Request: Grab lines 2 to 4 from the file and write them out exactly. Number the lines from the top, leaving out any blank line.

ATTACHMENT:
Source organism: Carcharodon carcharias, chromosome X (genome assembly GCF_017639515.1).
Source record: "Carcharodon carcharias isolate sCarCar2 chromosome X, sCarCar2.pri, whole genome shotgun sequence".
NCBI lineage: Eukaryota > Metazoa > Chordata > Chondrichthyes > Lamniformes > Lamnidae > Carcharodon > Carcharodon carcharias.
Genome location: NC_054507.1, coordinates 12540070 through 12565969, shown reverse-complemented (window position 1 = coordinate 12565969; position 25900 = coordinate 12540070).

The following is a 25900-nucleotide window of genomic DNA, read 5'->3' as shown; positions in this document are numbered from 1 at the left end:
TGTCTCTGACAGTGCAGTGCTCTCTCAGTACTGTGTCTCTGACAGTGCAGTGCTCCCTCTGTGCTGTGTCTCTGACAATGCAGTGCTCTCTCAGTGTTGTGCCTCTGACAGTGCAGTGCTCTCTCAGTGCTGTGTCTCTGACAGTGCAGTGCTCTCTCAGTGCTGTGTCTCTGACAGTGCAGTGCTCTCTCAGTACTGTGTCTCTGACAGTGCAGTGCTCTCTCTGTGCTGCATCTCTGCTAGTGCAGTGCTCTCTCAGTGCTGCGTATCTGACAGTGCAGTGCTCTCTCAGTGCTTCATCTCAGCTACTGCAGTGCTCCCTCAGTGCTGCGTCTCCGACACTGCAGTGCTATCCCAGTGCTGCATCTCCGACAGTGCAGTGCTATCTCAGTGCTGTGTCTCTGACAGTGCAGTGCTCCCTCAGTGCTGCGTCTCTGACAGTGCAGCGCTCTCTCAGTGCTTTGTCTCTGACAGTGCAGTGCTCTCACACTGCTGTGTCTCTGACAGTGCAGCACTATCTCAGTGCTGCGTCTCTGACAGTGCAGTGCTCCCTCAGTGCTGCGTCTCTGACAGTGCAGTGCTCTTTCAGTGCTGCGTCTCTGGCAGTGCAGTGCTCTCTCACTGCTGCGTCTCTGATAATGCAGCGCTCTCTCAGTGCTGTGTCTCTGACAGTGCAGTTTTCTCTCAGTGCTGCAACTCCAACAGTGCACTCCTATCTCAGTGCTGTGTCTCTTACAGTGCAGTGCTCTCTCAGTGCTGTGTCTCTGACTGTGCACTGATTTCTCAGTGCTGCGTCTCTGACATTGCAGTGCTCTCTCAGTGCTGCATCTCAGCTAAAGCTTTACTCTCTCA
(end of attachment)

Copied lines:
Source record: "Carcharodon carcharias isolate sCarCar2 chromosome X, sCarCar2.pri, whole genome shotgun sequence".
NCBI lineage: Eukaryota > Metazoa > Chordata > Chondrichthyes > Lamniformes > Lamnidae > Carcharodon > Carcharodon carcharias.
Genome location: NC_054507.1, coordinates 12540070 through 12565969, shown reverse-complemented (window position 1 = coordinate 12565969; position 25900 = coordinate 12540070).